Deputies train in administering heroin antidote
A life-saving drug for heroin addicts and others who overdose on opioid drugs will soon be available for Frederick County sheriff’s deputies to administer on emergency calls.
Naloxone, an injectable drug previously limited to trained members of rescue squad crews, has a proven track record in reviving overdose victims that led Sheriff Lenny Millholland to describe it as a “wonder drug.”
Sometimes law enforcement officers are the first arrivals at an emergency scene, especially when ambulances have to travel long distances on back roads to reach a stricken patient.
“If fire and rescue is a short distance away, law enforcement agencies are not going get in the middle of it,” Millholland said of treating overdoses. “In our case, we’ve got 416 square miles and fire and rescue might not be there by the time we get there. If we can save a life by getting there, that’s the name of the game.”
Frederick County deputies were trained during the first week of February through a grant program run by Virginia Attorney General Mark Herring’s office. Herring announced last year that his office would be offering Naloxone training sessions to law enforcement agencies around the state.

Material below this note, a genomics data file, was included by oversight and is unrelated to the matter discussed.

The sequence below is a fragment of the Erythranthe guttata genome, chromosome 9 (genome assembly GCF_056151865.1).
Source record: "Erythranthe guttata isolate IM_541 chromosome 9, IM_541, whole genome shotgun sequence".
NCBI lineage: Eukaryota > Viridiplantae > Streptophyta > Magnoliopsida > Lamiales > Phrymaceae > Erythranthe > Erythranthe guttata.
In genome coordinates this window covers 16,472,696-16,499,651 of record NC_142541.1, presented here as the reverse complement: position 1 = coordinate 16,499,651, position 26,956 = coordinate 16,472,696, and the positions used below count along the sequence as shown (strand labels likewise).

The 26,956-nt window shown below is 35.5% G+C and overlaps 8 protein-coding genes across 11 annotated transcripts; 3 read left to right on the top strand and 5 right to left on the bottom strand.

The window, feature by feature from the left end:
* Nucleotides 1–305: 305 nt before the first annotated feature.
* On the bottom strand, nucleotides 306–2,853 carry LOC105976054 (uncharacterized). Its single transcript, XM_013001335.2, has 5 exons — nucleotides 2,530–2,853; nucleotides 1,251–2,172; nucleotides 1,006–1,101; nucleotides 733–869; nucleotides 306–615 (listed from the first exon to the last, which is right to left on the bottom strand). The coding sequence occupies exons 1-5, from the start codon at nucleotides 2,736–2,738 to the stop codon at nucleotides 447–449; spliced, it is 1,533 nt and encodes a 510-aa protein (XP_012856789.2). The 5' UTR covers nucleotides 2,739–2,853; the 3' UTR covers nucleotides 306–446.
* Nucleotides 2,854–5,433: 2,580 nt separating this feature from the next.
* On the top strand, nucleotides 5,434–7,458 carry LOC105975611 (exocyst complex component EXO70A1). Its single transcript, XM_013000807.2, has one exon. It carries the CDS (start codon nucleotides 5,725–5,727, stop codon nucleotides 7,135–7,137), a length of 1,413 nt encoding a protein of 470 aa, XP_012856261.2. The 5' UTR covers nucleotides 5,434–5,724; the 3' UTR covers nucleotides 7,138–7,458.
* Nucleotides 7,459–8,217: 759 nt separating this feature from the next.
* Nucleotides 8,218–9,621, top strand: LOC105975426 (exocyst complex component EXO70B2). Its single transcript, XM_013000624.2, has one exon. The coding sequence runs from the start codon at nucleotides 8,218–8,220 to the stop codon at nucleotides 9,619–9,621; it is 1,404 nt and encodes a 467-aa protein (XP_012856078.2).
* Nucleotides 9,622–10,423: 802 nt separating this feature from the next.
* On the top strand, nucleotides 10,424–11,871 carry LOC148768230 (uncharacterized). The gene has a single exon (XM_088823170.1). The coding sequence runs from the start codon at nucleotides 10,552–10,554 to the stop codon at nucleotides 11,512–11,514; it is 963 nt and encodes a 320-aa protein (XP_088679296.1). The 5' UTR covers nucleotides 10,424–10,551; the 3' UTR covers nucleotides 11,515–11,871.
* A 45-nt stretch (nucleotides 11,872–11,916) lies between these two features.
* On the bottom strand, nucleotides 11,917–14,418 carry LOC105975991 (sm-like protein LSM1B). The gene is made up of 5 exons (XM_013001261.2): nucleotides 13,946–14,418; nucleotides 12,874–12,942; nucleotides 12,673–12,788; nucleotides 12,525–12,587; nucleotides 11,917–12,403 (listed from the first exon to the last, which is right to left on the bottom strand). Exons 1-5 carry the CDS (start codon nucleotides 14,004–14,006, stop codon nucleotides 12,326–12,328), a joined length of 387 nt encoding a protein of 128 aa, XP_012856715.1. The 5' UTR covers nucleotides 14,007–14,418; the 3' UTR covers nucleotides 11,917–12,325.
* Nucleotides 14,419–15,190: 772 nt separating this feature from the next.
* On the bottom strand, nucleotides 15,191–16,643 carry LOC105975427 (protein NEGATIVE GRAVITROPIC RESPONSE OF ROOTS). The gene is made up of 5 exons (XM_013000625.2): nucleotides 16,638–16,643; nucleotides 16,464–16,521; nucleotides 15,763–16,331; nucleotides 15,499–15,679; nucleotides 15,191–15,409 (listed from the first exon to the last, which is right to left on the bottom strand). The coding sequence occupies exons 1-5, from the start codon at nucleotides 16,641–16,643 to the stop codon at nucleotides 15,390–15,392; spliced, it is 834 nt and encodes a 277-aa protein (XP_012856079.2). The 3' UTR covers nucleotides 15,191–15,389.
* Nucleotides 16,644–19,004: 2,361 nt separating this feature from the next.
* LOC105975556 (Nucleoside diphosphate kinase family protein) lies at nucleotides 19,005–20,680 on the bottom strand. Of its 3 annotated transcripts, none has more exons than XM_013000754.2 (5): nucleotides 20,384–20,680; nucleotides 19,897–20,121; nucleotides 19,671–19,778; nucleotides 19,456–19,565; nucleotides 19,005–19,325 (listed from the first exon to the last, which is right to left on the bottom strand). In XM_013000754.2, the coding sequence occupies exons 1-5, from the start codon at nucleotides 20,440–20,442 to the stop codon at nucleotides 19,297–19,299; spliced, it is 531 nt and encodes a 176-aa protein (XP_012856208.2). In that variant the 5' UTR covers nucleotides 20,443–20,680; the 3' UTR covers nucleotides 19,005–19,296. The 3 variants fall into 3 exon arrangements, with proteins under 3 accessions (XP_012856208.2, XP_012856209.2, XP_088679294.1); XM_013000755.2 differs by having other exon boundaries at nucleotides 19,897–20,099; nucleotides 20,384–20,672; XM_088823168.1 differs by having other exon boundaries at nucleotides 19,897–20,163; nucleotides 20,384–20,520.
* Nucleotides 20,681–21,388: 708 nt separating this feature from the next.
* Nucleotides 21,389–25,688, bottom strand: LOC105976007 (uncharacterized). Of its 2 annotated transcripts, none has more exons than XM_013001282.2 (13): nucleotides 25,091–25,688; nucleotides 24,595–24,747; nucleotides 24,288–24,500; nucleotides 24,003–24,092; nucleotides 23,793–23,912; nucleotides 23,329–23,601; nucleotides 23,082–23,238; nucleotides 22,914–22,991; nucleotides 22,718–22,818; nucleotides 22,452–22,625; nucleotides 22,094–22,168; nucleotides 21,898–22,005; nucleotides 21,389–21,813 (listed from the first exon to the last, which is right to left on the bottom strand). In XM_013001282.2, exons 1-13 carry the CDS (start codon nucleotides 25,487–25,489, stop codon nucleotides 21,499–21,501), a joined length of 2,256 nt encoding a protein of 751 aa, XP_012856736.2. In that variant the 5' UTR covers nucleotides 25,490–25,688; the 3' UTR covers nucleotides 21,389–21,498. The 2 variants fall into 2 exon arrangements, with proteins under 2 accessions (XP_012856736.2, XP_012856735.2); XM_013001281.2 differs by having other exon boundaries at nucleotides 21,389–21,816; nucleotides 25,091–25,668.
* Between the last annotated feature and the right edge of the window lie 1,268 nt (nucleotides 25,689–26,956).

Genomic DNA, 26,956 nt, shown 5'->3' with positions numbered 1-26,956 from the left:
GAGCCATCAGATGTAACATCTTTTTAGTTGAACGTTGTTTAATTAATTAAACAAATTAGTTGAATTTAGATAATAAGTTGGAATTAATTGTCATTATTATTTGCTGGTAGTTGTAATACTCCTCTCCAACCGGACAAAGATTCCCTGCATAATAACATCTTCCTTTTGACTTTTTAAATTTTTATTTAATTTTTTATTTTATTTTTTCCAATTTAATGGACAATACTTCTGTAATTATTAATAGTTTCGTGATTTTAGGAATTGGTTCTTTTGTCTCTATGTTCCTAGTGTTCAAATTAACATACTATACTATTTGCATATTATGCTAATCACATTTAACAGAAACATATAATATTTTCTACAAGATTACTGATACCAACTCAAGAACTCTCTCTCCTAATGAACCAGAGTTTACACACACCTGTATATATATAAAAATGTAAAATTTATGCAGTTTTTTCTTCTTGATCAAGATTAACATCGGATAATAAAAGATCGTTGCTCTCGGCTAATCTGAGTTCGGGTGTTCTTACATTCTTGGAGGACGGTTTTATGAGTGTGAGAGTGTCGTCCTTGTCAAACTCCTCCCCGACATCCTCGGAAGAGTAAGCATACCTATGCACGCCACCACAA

“Any agency ought to check into using it,” Millholland said. “If you have the opportunity and are too far from medical treatment, it could be the first step in saving someone’s life.”
The drug is administered through a device called an auto-injector, one end of which is placed against the middle of the patient’s outer thigh then pressed and held in place for five seconds. The injector’s needle is designed to penetrate clothing on the patient, if necessary.
The Sheriff’s Office is awaiting the arrival of a shipment of Naloxone before deputies can use their training in the field.
“I just know we’re in for about 400 units,” Millholland said of the Naloxone. “When we get it, we’ll be happy.”
Frederick County is the first of the area law enforcement agencies to train deputies in the use of Naloxone, but it may not be the last.
Warren County Sheriff Daniel T. McEathron said his agency has talked about the same training for his deputies, but is holding off for now.
“We’re just making sure whatever we do liability wise, the deputies will be covered,” McEathron said, adding that he was also concerned that the grant-funded training is a temporary program.
“At some point, you’re going to have start paying for it,” McEathron said. “It’s a good idea. We’re looking at it, but we’re not yet at the point of implementing it.”
Maj. Scott Proctor of the Shenandoah County Sheriff’s Office said his agency has also been considering Naloxone training, but has made no commitment.
“There’s been ongoing discussions,” Proctor said. “It’s not been put to rest.”
Contact staff writer Joe Beck at 540-465-5137 ext. 142, or firstname.lastname@example.org
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